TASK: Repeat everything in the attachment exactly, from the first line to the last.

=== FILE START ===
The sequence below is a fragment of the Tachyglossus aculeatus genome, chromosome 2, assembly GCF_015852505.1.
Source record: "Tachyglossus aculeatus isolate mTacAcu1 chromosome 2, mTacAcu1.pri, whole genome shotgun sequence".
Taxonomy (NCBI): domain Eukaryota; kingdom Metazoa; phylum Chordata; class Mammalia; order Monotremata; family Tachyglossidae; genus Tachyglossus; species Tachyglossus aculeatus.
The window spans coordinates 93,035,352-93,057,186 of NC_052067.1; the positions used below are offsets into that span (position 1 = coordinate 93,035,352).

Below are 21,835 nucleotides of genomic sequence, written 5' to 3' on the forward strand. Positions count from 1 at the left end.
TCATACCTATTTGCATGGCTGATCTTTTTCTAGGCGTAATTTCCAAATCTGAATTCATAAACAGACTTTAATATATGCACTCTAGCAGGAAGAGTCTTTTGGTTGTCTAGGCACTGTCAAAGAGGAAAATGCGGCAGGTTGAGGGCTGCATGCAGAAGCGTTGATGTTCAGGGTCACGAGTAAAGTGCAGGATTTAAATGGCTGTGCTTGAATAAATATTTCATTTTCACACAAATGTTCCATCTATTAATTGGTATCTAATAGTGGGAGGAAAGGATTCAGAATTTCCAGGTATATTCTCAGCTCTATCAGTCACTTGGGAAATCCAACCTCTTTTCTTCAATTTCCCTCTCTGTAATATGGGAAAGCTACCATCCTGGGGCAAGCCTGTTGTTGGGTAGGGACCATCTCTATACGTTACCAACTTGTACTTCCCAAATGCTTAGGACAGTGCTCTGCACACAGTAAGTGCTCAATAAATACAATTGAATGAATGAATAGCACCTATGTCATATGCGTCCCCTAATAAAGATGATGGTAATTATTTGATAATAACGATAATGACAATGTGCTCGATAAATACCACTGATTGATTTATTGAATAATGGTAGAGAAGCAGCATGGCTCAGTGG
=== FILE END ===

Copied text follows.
The sequence below is a fragment of the Tachyglossus aculeatus genome, chromosome 2, assembly GCF_015852505.1.
Source record: "Tachyglossus aculeatus isolate mTacAcu1 chromosome 2, mTacAcu1.pri, whole genome shotgun sequence".
Taxonomy (NCBI): domain Eukaryota; kingdom Metazoa; phylum Chordata; class Mammalia; order Monotremata; family Tachyglossidae; genus Tachyglossus; species Tachyglossus aculeatus.
The window spans coordinates 93,035,352-93,057,186 of NC_052067.1; the positions used below are offsets into that span (position 1 = coordinate 93,035,352).

Below are 21,835 nucleotides of genomic sequence, written 5' to 3' on the forward strand. Positions count from 1 at the left end.
TCATACCTATTTGCATGGCTGATCTTTTTCTAGGCGTAATTTCCAAATCTGAATTCATAAACAGACTTTAATATATGCACTCTAGCAGGAAGAGTCTTTTGGTTGTCTAGGCACTGTCAAAGAGGAAAATGCGGCAGGTTGAGGGCTGCATGCAGAAGCGTTGATGTTCAGGGTCACGAGTAAAGTGCAGGATTTAAATGGCTGTGCTTGAATAAATATTTCATTTTCACACAAATGTTCCATCTATTAATTGGTATCTAATAGTGGGAGGAAAGGATTCAGAATTTCCAGGTATATTCTCAGCTCTATCAGTCACTTGGGAAATCCAACCTCTTTTCTTCAATTTCCCTCTCTGTAATATGGGAAAGCTACCATCCTGGGGCAAGCCTGTTGTTGGGTAGGGACCATCTCTATACGTTACCAACTTGTACTTCCCAAATGCTTAGGACAGTGCTCTGCACACAGTAAGTGCTCAATAAATACAATTGAATGAATGAATAGCACCTATGTCATATGCGTCCCCTAATAAAGATGATGGTAATTATTTGATAATAACGATAATGACAATGTGCTCGATAAATACCACTGATTGATTTATTGAATAATGGTAGAGAAGCAGCATGGCTCAGTGG